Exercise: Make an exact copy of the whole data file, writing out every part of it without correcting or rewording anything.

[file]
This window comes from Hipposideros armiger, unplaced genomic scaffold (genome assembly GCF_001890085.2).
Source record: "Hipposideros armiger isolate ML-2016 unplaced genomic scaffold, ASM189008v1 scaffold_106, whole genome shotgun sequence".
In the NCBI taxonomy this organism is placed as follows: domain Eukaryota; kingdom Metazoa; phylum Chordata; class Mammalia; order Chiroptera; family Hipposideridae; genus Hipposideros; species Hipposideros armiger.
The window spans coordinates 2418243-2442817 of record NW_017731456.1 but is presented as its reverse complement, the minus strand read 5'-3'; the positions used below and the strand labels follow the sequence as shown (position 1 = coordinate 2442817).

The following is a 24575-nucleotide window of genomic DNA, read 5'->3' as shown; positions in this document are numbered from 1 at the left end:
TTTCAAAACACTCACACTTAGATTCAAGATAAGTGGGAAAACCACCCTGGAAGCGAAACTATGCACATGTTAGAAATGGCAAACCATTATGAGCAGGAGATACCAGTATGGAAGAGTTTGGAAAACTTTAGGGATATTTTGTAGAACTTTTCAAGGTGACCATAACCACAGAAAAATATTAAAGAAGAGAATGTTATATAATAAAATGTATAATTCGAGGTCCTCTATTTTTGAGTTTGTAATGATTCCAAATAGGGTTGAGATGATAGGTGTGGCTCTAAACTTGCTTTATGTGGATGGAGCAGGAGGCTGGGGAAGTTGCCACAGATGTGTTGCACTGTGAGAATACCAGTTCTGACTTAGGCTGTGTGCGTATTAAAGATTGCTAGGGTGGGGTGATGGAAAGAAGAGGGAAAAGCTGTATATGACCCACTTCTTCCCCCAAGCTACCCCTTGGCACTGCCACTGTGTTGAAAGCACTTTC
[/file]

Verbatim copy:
This window comes from Hipposideros armiger, unplaced genomic scaffold (genome assembly GCF_001890085.2).
Source record: "Hipposideros armiger isolate ML-2016 unplaced genomic scaffold, ASM189008v1 scaffold_106, whole genome shotgun sequence".
In the NCBI taxonomy this organism is placed as follows: domain Eukaryota; kingdom Metazoa; phylum Chordata; class Mammalia; order Chiroptera; family Hipposideridae; genus Hipposideros; species Hipposideros armiger.
The window spans coordinates 2418243-2442817 of record NW_017731456.1 but is presented as its reverse complement, the minus strand read 5'-3'; the positions used below and the strand labels follow the sequence as shown (position 1 = coordinate 2442817).

The following is a 24575-nucleotide window of genomic DNA, read 5'->3' as shown; positions in this document are numbered from 1 at the left end:
TTTCAAAACACTCACACTTAGATTCAAGATAAGTGGGAAAACCACCCTGGAAGCGAAACTATGCACATGTTAGAAATGGCAAACCATTATGAGCAGGAGATACCAGTATGGAAGAGTTTGGAAAACTTTAGGGATATTTTGTAGAACTTTTCAAGGTGACCATAACCACAGAAAAATATTAAAGAAGAGAATGTTATATAATAAAATGTATAATTCGAGGTCCTCTATTTTTGAGTTTGTAATGATTCCAAATAGGGTTGAGATGATAGGTGTGGCTCTAAACTTGCTTTATGTGGATGGAGCAGGAGGCTGGGGAAGTTGCCACAGATGTGTTGCACTGTGAGAATACCAGTTCTGACTTAGGCTGTGTGCGTATTAAAGATTGCTAGGGTGGGGTGATGGAAAGAAGAGGGAAAAGCTGTATATGACCCACTTCTTCCCCCAAGCTACCCCTTGGCACTGCCACTGTGTTGAAAGCACTTTC